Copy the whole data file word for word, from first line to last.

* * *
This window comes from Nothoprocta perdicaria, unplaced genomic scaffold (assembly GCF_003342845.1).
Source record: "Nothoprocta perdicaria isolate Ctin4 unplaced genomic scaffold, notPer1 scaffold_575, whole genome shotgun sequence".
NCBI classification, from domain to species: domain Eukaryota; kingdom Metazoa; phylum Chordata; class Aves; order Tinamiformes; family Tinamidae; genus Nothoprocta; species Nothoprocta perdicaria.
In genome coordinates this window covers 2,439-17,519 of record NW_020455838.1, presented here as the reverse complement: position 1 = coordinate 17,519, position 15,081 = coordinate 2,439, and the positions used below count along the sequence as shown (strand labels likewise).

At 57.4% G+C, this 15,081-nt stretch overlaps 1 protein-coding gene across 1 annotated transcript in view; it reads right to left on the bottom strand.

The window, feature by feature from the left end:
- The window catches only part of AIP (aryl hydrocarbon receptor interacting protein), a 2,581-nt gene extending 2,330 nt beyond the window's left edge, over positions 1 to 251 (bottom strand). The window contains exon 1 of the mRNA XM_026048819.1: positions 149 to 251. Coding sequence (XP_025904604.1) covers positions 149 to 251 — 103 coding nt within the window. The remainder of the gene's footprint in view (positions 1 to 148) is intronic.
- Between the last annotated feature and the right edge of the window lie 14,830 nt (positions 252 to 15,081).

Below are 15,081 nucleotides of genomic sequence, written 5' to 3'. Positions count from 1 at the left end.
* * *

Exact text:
This window comes from Nothoprocta perdicaria, unplaced genomic scaffold (assembly GCF_003342845.1).
Source record: "Nothoprocta perdicaria isolate Ctin4 unplaced genomic scaffold, notPer1 scaffold_575, whole genome shotgun sequence".
NCBI classification, from domain to species: domain Eukaryota; kingdom Metazoa; phylum Chordata; class Aves; order Tinamiformes; family Tinamidae; genus Nothoprocta; species Nothoprocta perdicaria.
In genome coordinates this window covers 2,439-17,519 of record NW_020455838.1, presented here as the reverse complement: position 1 = coordinate 17,519, position 15,081 = coordinate 2,439, and the positions used below count along the sequence as shown (strand labels likewise).

At 57.4% G+C, this 15,081-nt stretch overlaps 1 protein-coding gene across 1 annotated transcript in view; it reads right to left on the bottom strand.

The window, feature by feature from the left end:
- The window catches only part of AIP (aryl hydrocarbon receptor interacting protein), a 2,581-nt gene extending 2,330 nt beyond the window's left edge, over positions 1 to 251 (bottom strand). The window contains exon 1 of the mRNA XM_026048819.1: positions 149 to 251. Coding sequence (XP_025904604.1) covers positions 149 to 251 — 103 coding nt within the window. The remainder of the gene's footprint in view (positions 1 to 148) is intronic.
- Between the last annotated feature and the right edge of the window lie 14,830 nt (positions 252 to 15,081).

Below are 15,081 nucleotides of genomic sequence, written 5' to 3'. Positions count from 1 at the left end.